As part of the Online Identity badge, we had to complete a series of tasks, which involved the analysis of our online presence. It included searching your name to see what would come up, completing your LinkedIn profile and other tasks. The reflection for the tasks can be found in my Pathbrite e-portfolio. Recently the Social Media for Learning has posted this article ‘The Google Yourself Challenge‘ which is highly recommended reading as it presents a complete list of ways to check yourself online and offers suggestions on how to keep your private life private.
To help understand and learn more about online identity, I took part in a few MOOCs to pave the way and guide me in the right direction. The first one was a course offered by Canvas.net Digital.Me: Managing your digital self This course is not available at the moment and you can’t earn the badges or certificates, but I was able to go through the content and complete the activities. The second course was Learning Online: Managing your identity, which again offers insights on how to manage your online identity. This was very basic and targeted at a younger audience that is just joining university or starting their first job. Although it is targeted at an entry level, you can still take some positive points from it, so both were worth doing.
To highlight the importance of our online identity, Beetham and Sharpe ‘s (2010) pyramid model of digital literacy development sets ‘Identity’ at the top of the pyramid as identity defines who we are. (JISC 2014 available at: https://www.jisc.ac.uk/guides/developing-digital-literacies [accessed 01 June 2018]).
After completing the tasks for the Online Identity badge, I could see that we can shape our online presence in the way we want it to be and that we are in control of the image that we portray to the outside world. Our online presence is a statement of our identity, and although we can’t hide behind only positive images, we need to be careful of how we present ourselves online.
When we engage in heated discussions online or make comments or jokes that are publicly available, we leave behind a set of clues about the type of person we are, and when someone looks at these comments they make assumptions about us. When making a statement online, it is important to check the language and tone of what you are writing, to make sure it is for the appropriate audience.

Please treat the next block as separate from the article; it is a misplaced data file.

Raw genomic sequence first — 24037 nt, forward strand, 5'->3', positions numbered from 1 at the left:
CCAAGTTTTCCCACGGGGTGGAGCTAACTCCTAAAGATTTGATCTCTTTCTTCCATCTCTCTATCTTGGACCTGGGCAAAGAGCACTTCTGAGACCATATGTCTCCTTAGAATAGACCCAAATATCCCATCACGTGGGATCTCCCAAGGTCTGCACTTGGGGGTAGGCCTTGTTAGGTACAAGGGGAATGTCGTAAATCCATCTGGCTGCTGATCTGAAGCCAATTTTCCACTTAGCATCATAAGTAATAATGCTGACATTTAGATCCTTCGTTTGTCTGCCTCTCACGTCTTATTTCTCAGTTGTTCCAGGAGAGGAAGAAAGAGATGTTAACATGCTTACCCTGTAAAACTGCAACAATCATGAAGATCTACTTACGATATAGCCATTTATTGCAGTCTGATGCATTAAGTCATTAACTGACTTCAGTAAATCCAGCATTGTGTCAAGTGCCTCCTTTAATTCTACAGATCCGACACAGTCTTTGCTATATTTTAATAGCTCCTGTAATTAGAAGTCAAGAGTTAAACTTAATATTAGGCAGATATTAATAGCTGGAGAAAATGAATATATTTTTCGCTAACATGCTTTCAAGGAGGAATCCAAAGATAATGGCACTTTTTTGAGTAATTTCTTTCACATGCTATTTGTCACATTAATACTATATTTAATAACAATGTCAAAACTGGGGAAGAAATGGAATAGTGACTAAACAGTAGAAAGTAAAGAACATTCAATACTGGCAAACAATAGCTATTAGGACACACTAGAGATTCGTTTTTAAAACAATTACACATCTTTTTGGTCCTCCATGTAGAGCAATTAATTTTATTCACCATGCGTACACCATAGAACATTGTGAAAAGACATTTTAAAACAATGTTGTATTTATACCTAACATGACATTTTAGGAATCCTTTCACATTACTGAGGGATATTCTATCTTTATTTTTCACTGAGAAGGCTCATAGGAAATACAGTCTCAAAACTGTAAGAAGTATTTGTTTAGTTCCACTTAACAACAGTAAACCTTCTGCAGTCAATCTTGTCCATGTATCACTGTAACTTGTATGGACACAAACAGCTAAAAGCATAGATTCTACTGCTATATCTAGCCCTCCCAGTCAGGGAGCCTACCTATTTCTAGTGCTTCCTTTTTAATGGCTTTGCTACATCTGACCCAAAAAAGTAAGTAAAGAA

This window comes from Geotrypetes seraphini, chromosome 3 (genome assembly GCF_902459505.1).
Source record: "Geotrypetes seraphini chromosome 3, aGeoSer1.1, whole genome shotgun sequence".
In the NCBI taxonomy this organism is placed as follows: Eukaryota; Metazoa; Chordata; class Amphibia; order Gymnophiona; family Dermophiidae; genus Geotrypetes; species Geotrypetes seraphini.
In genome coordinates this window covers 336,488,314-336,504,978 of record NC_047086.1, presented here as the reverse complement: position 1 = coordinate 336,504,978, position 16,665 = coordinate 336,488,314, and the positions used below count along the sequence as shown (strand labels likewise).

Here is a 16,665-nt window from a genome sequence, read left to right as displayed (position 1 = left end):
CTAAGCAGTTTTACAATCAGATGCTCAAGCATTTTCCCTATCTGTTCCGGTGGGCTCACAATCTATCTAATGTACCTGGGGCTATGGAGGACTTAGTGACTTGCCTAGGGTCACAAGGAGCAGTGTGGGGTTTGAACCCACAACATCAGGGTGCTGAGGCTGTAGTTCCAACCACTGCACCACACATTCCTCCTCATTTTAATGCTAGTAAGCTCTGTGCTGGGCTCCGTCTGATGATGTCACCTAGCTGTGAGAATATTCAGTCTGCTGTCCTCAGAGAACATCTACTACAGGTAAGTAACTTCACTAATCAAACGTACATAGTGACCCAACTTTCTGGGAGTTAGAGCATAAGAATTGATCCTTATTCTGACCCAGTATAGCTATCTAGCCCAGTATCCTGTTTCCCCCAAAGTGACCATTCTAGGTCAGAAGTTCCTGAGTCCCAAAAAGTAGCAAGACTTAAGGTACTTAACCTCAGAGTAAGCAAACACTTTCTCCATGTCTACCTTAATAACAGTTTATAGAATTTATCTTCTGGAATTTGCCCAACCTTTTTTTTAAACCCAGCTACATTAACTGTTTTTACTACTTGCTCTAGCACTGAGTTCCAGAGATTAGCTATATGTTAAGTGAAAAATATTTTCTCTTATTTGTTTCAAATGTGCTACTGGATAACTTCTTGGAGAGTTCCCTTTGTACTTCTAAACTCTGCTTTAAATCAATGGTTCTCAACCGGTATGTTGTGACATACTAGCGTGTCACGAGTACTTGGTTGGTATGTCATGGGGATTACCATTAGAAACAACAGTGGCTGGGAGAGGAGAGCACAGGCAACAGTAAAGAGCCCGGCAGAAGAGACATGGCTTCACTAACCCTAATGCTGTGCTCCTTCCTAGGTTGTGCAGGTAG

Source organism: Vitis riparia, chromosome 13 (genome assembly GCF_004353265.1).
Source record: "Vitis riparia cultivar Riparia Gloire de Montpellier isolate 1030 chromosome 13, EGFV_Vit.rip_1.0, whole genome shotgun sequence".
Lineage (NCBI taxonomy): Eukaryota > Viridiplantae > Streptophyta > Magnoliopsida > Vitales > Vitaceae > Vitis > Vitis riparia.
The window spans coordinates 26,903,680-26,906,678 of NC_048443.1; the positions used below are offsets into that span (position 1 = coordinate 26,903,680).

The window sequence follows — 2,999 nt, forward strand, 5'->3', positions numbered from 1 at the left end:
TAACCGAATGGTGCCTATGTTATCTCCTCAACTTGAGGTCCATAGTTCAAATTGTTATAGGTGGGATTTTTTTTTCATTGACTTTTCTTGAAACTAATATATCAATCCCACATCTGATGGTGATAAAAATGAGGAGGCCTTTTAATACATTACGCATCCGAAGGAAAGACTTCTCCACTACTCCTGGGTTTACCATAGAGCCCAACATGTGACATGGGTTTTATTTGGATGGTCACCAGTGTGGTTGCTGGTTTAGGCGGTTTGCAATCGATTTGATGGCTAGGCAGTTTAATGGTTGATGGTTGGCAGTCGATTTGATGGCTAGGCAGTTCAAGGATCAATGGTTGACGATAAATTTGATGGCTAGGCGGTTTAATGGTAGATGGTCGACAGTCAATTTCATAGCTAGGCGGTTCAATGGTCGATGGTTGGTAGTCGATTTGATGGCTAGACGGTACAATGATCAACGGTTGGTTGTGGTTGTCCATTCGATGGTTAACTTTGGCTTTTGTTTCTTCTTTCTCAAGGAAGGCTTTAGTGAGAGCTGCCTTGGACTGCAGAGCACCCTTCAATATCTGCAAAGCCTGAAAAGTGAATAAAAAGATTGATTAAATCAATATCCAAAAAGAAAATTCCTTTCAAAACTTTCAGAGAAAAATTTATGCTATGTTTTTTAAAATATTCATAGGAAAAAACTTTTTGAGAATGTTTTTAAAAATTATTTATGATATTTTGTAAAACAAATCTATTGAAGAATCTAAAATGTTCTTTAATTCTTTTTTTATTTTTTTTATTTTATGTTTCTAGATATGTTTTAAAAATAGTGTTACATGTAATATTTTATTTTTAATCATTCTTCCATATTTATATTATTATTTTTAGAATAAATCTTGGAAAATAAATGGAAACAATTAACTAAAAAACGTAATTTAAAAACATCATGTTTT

‘Our online identity can be ‘fixed’ and will change for better or worse over time as new material is added. The quality of our digital reputation lies in the audience whereas our online identity is set by the owner, and our reputation can be developed through choosing carefully what we add to virtual spaces that we engage with and we can work to avoid anything that may be detrimental to our image’. (Digital.Me: Managing your digital self).
We need to constantly ask what we want to remove from the internet, check our privacy settings and keep certain aspects private, also what can be added to build a stronger online presence. However, it is not only what we post online about us that counts to build our online footprint, but also what others say about us, how they interpret what we say online.
This experience made me reflect on what I post online on my personal profile as well: What is appropriate and what is not. Should a parent ask their children for permission before posting pictures of them online? How will this affect their online identity as they grow up? These are important points to reflect on and we should also be considerate about how we are shaping their online identity.